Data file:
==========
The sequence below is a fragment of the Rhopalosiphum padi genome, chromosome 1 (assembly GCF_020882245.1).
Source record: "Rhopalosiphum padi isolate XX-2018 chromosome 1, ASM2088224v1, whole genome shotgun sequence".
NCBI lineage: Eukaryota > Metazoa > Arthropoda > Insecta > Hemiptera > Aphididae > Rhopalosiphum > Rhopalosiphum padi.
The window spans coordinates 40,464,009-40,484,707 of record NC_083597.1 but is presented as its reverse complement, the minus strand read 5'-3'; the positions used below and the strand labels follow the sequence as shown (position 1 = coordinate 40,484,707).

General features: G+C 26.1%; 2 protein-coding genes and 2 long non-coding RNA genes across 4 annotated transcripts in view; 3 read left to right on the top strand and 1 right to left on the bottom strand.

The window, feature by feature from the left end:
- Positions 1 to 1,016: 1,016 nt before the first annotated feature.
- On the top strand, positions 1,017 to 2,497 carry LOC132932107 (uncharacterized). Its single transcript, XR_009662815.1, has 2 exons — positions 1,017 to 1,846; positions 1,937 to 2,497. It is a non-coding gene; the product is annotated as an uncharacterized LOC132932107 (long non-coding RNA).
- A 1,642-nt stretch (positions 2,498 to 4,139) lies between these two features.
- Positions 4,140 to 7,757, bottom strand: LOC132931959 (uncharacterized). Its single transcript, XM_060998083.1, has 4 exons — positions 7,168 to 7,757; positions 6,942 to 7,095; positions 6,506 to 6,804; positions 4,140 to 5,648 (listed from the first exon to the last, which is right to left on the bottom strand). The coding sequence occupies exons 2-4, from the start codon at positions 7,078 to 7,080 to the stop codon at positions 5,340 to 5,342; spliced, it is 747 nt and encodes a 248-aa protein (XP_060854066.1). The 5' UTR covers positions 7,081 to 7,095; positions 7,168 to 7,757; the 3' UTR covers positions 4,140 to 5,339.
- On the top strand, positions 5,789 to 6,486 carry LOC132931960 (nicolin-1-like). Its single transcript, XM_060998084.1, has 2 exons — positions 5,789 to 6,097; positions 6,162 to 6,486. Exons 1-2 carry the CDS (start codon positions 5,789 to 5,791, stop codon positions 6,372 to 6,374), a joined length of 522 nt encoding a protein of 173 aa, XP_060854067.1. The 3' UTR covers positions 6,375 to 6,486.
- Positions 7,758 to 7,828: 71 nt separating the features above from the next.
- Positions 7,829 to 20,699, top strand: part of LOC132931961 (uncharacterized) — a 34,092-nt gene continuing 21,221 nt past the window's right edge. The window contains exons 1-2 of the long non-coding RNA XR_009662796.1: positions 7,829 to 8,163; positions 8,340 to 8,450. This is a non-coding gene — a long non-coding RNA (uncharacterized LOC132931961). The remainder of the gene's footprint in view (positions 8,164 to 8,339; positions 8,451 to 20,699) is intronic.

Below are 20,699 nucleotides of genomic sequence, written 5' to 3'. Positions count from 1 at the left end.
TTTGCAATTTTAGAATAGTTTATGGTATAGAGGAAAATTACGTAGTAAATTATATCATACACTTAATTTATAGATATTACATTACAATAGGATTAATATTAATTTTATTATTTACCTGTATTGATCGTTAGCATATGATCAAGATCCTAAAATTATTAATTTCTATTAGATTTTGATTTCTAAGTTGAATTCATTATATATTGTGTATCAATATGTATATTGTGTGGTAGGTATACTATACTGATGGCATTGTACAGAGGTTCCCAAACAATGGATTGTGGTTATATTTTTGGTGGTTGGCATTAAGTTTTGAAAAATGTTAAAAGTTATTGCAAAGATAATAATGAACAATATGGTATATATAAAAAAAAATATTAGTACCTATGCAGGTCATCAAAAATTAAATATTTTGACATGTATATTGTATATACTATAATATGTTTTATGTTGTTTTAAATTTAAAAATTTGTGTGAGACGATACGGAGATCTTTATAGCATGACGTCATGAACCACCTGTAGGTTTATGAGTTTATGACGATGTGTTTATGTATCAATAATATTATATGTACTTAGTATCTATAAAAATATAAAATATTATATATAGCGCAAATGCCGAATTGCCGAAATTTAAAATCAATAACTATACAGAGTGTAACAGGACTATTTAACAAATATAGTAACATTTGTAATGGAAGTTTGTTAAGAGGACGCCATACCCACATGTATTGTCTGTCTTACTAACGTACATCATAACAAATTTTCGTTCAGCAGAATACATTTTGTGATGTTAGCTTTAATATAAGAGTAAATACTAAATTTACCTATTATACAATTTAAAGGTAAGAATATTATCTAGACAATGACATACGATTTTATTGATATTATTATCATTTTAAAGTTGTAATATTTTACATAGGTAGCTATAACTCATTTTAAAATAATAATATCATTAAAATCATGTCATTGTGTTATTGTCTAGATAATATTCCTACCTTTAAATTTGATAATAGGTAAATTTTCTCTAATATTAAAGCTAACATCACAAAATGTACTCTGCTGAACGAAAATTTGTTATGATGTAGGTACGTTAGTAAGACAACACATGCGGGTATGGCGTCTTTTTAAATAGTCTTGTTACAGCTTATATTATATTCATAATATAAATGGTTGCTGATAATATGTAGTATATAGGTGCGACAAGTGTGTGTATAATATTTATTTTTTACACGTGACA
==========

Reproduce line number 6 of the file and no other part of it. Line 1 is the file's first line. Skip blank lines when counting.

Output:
The window, feature by feature from the left end: